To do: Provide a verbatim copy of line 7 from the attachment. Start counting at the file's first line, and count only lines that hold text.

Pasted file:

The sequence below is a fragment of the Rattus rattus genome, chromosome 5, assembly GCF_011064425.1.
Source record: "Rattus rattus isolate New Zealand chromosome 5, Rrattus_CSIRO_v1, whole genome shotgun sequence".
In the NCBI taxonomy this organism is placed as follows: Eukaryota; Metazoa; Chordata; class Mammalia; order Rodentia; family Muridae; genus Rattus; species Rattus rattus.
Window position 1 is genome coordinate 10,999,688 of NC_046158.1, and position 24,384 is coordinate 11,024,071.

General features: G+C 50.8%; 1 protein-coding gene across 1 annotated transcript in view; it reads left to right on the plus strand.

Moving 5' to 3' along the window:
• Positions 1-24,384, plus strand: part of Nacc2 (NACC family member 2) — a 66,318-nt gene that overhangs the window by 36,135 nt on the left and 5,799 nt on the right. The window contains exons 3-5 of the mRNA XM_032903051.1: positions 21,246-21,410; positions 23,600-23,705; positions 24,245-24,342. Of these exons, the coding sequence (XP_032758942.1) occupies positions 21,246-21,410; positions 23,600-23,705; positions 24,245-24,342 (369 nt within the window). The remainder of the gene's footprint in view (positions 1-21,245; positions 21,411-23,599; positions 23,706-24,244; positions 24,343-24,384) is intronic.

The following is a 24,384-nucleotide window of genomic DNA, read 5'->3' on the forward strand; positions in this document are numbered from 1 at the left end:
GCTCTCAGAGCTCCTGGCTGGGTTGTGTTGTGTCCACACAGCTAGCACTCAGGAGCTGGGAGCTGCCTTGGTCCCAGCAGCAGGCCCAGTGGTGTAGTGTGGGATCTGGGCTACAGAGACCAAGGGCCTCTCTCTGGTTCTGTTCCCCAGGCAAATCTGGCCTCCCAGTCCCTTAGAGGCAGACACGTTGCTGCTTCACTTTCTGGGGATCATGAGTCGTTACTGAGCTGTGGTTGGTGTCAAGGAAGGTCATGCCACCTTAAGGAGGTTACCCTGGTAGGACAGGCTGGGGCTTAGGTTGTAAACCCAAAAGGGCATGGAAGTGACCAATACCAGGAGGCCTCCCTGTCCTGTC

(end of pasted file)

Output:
• Positions 1-24,384, plus strand: part of Nacc2 (NACC family member 2) — a 66,318-nt gene that overhangs the window by 36,135 nt on the left and 5,799 nt on the right. The window contains exons 3-5 of the mRNA XM_032903051.1: positions 21,246-21,410; positions 23,600-23,705; positions 24,245-24,342. Of these exons, the coding sequence (XP_032758942.1) occupies positions 21,246-21,410; positions 23,600-23,705; positions 24,245-24,342 (369 nt within the window). The remainder of the gene's footprint in view (positions 1-21,245; positions 21,411-23,599; positions 23,706-24,244; positions 24,343-24,384) is intronic.